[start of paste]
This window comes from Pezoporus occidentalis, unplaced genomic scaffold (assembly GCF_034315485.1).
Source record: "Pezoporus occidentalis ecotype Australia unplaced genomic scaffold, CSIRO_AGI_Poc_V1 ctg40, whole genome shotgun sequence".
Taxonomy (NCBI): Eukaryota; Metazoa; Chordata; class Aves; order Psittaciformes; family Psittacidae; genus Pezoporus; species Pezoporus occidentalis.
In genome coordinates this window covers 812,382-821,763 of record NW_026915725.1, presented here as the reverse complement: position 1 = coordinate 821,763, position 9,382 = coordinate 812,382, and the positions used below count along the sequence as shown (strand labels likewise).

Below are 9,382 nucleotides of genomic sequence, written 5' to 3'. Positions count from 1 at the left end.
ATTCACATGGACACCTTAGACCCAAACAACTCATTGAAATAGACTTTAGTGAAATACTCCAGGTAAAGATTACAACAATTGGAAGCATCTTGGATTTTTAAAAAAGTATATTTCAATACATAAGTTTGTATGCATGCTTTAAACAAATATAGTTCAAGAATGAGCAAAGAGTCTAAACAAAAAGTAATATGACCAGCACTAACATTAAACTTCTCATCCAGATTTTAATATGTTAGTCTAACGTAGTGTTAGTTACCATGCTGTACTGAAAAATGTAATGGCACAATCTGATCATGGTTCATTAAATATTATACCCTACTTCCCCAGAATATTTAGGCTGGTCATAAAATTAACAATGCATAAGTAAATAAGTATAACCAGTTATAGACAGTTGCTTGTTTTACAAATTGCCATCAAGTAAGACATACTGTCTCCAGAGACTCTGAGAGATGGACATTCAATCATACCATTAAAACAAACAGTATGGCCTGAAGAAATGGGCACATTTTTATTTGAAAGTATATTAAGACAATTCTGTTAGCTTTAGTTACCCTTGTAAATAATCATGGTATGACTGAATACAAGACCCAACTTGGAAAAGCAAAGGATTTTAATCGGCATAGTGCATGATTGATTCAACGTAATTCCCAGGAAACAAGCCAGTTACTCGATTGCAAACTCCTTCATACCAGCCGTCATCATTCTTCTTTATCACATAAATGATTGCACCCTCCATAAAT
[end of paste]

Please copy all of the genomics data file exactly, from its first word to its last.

This window comes from Pezoporus occidentalis, unplaced genomic scaffold (assembly GCF_034315485.1).
Source record: "Pezoporus occidentalis ecotype Australia unplaced genomic scaffold, CSIRO_AGI_Poc_V1 ctg40, whole genome shotgun sequence".
Taxonomy (NCBI): Eukaryota; Metazoa; Chordata; class Aves; order Psittaciformes; family Psittacidae; genus Pezoporus; species Pezoporus occidentalis.
In genome coordinates this window covers 812,382-821,763 of record NW_026915725.1, presented here as the reverse complement: position 1 = coordinate 821,763, position 9,382 = coordinate 812,382, and the positions used below count along the sequence as shown (strand labels likewise).

Below are 9,382 nucleotides of genomic sequence, written 5' to 3'. Positions count from 1 at the left end.
ATTCACATGGACACCTTAGACCCAAACAACTCATTGAAATAGACTTTAGTGAAATACTCCAGGTAAAGATTACAACAATTGGAAGCATCTTGGATTTTTAAAAAAGTATATTTCAATACATAAGTTTGTATGCATGCTTTAAACAAATATAGTTCAAGAATGAGCAAAGAGTCTAAACAAAAAGTAATATGACCAGCACTAACATTAAACTTCTCATCCAGATTTTAATATGTTAGTCTAACGTAGTGTTAGTTACCATGCTGTACTGAAAAATGTAATGGCACAATCTGATCATGGTTCATTAAATATTATACCCTACTTCCCCAGAATATTTAGGCTGGTCATAAAATTAACAATGCATAAGTAAATAAGTATAACCAGTTATAGACAGTTGCTTGTTTTACAAATTGCCATCAAGTAAGACATACTGTCTCCAGAGACTCTGAGAGATGGACATTCAATCATACCATTAAAACAAACAGTATGGCCTGAAGAAATGGGCACATTTTTATTTGAAAGTATATTAAGACAATTCTGTTAGCTTTAGTTACCCTTGTAAATAATCATGGTATGACTGAATACAAGACCCAACTTGGAAAAGCAAAGGATTTTAATCGGCATAGTGCATGATTGATTCAACGTAATTCCCAGGAAACAAGCCAGTTACTCGATTGCAAACTCCTTCATACCAGCCGTCATCATTCTTCTTTATCACATAAATGATTGCACCCTCCATAAAT